By Dan Kadlec
February 4, 2016

If you are near retirement age and watch even a little TV, you’ve almost certainly seen Henry Winkler or the late Fred Thompson promote reverse mortgages. You may also have heard watchdog groups blast both actors for hawking a complicated product to seniors in need of cash. What you likely haven’t heard is that the reverse mortgage has gotten a substantial makeover since the financial crisis.

Experts now argue that this type of loan can be safe and even wise–as well as a key source of income that homeowners short on savings and planning to stay put should set up the minute they become eligible at age 62. “The strategic use of home equity in a retirement-income plan is the next hot topic,” says Wade Pfau, professor of retirement income at the American College of Financial Services and retirement-research director for an asset-management firm.

About 36% of owner-occupied homes are mortgage-free, according to the Census Bureau. The share jumps to 65% for homes owned by folks ages 65 and older. Many other homeowners have substantial equity. Yet even amid a retirement-income crisis, $12 trillion in home equity just sits there for peace of mind or to preserve a financial legacy. “This is the asset hiding under your nose,” says Shelley Giordano, chair of Security 1 Lending’s Funding Longevity Task Force, which raises awareness about how home equity fits into a retirement plan.

A reverse mortgage is a loan that allows you to turn your home equity into cash. The vast majority of such loans fall under the federal Home Equity Conversion Mortgage (HECM) program, the only ones most people should consider. With HECM loans, you can take the money as a lump sum, monthly payment or line of credit. You must own the home as your primary residence and keep paying insurance and taxes. When you leave, the house gets sold and you or your heirs receive any proceeds beyond the loan balance. This has advantages over a traditional home-equity line of credit. You make no monthly payment out of pocket, and the lender may not cut or close your credit line as long as you adhere to loan terms.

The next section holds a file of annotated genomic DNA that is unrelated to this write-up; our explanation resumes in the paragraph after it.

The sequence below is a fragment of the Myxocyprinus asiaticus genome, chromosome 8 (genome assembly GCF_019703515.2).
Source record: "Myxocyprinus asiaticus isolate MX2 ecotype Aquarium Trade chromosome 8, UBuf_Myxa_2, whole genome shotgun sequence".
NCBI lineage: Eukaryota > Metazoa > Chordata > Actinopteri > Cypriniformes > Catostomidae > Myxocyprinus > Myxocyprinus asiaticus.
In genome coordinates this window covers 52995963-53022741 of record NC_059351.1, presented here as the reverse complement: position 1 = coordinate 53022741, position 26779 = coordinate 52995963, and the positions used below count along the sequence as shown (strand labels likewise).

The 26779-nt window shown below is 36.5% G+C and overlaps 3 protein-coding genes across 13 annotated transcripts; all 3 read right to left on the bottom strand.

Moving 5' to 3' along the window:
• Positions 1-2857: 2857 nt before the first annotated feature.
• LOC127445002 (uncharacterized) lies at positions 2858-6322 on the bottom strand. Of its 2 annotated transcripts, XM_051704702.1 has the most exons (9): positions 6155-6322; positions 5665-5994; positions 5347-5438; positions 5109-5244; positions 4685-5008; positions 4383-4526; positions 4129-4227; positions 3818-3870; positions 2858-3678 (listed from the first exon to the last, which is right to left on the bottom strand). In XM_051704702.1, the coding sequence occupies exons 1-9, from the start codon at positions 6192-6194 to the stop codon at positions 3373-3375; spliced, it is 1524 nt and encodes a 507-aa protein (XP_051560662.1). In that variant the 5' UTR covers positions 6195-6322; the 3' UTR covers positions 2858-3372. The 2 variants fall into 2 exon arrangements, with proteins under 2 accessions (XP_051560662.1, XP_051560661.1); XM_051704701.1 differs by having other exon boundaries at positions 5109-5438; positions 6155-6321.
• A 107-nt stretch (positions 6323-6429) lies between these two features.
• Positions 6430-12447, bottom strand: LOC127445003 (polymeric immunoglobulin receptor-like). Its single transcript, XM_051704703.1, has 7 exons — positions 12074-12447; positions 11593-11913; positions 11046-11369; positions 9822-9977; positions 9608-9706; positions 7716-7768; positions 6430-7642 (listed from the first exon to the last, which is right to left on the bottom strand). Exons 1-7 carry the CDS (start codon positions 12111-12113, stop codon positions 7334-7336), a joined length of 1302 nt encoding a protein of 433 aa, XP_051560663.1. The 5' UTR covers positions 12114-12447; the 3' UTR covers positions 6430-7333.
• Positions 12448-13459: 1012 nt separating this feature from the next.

In years past, closing costs might have included a loan-origination fee of $6,000, a gaudy “set-aside” of $6,000 and a few thousand dollars more for the mortgage-insurance premium and other costs. Now set-asides are rare, and if you shop around, you may be able to negotiate away the origination fee altogether, says Giordano.

Some lenders jack up the interest rate to compensate, warns Michael Kitces, director of financial-planning research at Pinnacle Advisory Group. “When I look under the hood, I don’t find costs have come down much,” he says. Michael Foguth, a planner in Howell, Mich., says the loan balance still grows at a compound rate–interest on interest. “I continue to view it as a loan of last resort,” he says.

Still, reforms since the crisis have all but eliminated risky full-draw loans, curtailing the high-pressure sales tactics that often accompanied them. Lenders must perform a financial assessment. There are also new protections for a spouse whose name may not be on the title. In 2014, financial regulator FINRA removed official language calling reverse mortgages a “last resort” option.

But the big breakthrough has been research showing that homeowners who set up a reverse-mortgage line of credit early may in time gain guaranteed access to funds in excess of the value of their house. This is a loophole that almost certainly will be shut down, Pfau says. That’s one reason Kyle Winkfield, a financial planner in Washington, D.C., recommends that homeowners with a potential savings shortfall open a reverse-mortgage line of credit now. “It’s better to have this and not need it than to one day need it and not have it available,” he says.

Homeowners who set up a reverse-mortgage line of credit and do not use it until they run out of other funds have generally stronger results than those who do nothing until other retirement funds are dry. Tapping the equity line only when stocks are down, giving your portfolio a chance to recover, has similar benefits. The next time a silver-haired star urges you consider a reverse mortgage, it may be a sound suggestion.

Contact us at editors@time.com.

This appears in the February 15, 2016 issue of TIME.

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